The younger you are, the less you’re likely able — or willing — to think about what your retirement might be like. That’s OK, but you probably do know one thing, even if you’re a millennial with years and years to save toward your future: you want to have enough money to support your lifestyle for as long as you live.
In my previous position, I worked almost exclusively with clients who were 65 or older, so I saw a range of outcomes from decisions they’d made earlier in life — some positive, and some not so much. My focus today is informing younger people based on that experience, to help them end up where they want to be many years from now.
Fast-forward 30 years, when you’ve had it with your corporate job and want to slow down, living comfortably by replacing your work paycheck with a paycheck from yourself — a savings paycheck, so to speak. When you see what you’ve saved, you may be in for an unpleasant surprise if you realize everything is in your 401(k), your retirement account — thus it’s all taxable as you take it out.
What that means is you may have less available to support yourself than you thought. For instance, if you want to “pay yourself” $50,000 a year, after taxes that may end up being only $40,000. While taxes can’t be avoided, that’s a less than ideal situation.
The solution is to diversify where you save to include not just a 401(k), but also a brokerage account and a Roth account, if possible. One possible scenario is to split your current savings into three buckets — 50-30-20: 50 percent in a tax-deferred account, 30 percent in a taxable (brokerage) account, and 20 percent in a Roth IRA. By spreading out your tax liability, you’ll end up with more options and more flexibility when you retire, which equals more freedom to enjoy life as you see fit.
Of course, we have no idea where taxes will be in the future, and each situation is unique. The point I want to highlight is that you maximize your options when saving into all three buckets.
Let’s say your target savings level is $1,000 per month. If that entire amount is going into your 401(k), you might pat yourself on the back that you aren’t taxed on that money now — but the taxman will cometh when you want to withdraw it. A better strategy would be to save $500 in your 401(k), $300 in a brokerage account and $200 in a Roth IRA; you’ll pay a bit more in taxes now, but you’ll reap the benefits of less taxation when your only source of income is your savings.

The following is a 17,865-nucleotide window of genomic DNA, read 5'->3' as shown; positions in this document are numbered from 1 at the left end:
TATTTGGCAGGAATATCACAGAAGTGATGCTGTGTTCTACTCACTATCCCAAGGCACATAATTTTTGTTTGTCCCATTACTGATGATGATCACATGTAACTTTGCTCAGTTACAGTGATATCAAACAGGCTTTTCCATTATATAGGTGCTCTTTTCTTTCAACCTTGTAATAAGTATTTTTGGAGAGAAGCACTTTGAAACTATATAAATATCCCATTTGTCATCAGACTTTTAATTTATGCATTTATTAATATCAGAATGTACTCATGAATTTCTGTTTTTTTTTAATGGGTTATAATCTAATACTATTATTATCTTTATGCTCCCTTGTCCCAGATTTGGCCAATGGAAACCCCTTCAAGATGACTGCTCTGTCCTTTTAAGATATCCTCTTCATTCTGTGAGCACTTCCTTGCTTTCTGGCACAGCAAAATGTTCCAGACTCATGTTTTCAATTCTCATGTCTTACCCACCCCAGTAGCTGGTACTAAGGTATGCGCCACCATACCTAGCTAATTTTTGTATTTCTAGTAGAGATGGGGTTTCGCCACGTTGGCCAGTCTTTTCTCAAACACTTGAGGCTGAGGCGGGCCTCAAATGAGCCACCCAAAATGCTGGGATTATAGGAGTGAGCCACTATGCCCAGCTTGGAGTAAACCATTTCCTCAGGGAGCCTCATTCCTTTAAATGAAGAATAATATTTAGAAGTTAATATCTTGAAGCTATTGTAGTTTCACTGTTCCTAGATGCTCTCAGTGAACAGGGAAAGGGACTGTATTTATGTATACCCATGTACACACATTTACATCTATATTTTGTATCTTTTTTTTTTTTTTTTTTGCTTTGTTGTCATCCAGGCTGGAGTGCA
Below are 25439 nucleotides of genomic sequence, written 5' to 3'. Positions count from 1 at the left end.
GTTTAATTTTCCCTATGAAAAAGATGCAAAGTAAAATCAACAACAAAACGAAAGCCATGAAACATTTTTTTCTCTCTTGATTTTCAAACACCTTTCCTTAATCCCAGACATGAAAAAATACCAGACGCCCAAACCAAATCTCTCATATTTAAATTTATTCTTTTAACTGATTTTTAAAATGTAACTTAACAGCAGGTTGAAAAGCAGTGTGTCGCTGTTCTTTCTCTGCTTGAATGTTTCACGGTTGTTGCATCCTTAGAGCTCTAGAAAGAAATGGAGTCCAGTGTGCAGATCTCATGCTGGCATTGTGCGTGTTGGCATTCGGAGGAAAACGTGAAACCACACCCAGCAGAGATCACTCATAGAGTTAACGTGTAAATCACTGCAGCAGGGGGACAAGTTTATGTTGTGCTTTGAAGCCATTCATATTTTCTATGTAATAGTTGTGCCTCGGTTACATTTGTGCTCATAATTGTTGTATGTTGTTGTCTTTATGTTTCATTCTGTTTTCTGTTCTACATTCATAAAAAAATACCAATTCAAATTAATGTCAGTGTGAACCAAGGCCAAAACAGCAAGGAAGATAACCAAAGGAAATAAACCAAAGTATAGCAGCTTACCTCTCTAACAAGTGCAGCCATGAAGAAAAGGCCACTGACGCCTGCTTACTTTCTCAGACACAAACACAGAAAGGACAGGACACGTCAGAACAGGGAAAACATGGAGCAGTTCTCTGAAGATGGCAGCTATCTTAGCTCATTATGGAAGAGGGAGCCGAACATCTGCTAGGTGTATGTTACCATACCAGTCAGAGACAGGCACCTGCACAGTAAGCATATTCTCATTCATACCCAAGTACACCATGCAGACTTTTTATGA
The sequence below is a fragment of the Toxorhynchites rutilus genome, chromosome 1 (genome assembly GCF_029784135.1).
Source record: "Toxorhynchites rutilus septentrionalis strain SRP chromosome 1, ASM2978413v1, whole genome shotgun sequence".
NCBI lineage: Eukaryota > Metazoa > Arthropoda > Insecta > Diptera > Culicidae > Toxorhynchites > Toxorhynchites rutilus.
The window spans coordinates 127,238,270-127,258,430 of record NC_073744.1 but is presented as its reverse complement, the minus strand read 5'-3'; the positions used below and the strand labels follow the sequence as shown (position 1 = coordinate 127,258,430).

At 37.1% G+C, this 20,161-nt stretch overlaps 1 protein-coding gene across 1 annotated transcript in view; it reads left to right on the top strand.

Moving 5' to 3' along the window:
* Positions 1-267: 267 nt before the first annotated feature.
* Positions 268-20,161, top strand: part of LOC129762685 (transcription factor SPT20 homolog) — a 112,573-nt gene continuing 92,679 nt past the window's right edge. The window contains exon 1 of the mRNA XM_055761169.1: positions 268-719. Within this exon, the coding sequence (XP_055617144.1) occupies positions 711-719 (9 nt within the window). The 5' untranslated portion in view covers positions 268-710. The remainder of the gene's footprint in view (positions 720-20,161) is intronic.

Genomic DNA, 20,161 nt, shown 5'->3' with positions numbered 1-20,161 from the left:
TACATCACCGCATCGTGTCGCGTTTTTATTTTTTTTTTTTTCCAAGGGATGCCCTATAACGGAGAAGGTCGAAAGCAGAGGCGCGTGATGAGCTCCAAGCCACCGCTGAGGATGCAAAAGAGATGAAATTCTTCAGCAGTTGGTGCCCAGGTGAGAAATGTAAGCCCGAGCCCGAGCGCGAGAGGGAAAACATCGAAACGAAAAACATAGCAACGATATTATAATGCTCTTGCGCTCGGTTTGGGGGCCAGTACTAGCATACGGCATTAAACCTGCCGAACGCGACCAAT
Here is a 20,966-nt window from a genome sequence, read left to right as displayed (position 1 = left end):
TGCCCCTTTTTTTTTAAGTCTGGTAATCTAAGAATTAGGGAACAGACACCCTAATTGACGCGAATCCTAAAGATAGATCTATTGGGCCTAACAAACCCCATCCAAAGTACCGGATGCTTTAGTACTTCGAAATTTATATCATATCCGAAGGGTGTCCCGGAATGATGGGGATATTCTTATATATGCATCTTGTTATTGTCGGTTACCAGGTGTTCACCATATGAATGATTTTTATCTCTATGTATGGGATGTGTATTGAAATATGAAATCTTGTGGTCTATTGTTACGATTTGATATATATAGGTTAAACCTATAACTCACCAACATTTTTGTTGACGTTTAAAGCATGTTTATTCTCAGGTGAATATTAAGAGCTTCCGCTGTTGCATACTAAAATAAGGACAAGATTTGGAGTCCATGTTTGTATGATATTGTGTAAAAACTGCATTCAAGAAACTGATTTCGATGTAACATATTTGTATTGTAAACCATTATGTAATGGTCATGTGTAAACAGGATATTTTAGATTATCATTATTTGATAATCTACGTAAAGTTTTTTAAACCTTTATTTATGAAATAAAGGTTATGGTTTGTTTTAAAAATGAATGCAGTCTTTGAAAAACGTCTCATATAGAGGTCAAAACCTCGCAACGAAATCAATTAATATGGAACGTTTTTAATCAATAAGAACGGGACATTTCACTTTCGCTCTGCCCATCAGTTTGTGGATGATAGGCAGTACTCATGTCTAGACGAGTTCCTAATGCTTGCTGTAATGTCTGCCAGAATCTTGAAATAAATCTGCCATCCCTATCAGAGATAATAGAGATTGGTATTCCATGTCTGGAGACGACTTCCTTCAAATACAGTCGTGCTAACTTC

It’s actually easier for entrepreneurs to achieve an ideal level of savings diversification than it is for those who have corporate jobs. If you work for yourself, you’ll set up your savings vehicles; if you work for a corporation, your savings may all be going into a retirement account — unless you’re proactive and take steps to diversify.
The end may be a long way away — but the steps you take today will go a long way toward ensuring you’re able to enjoy the retirement you desire.
Other articles filed under LA/OC CFP Team Posts
June 30, 2020 - WorthPointe advisors John Chapman and Matt Addington — both fathers of three — talk about the need to educate children about money in a new video. The discussion was spurred by a recent Twitter post from Kyng Kyren, Can’t Be...
June 15, 2020 - WorthPointe advisors John Chapman and Morgan Smith spoke recently about Morgan’s recently released book, Generation Squeezed—A Holistic Guide for Taking Care of Aging Parents. Watch the video here. Morgan noted he wrote the book after being a caretaker to his...
May 18, 2020 - The unprecedented effect of COVID-19 on the economy has resulted in a number of disaster relief alternatives being available to small businesses — and things seem to change rapidly as they scramble for funds. WorthPointe advisor John Chapman spoke with...
March 11, 2020 - John Chapman, CFP®, CKA®, has recently earned the Certified Kingdom Advisor® designation. This certification reflects his training and expertise in biblically informed financial practices and the use of money with a sense of purpose and view of eternity. What does...
July 17, 2019 - That’s not a typo in the headline; this blog is directed toward intrapreneurs — folks who hold manager, VP and director positions at public companies. These ambitious leaders often self-select as, but since they work within large organizations, they have...
- How to Manage It: Millennial Rules for Finances
- The Randomness of Global Equity Returns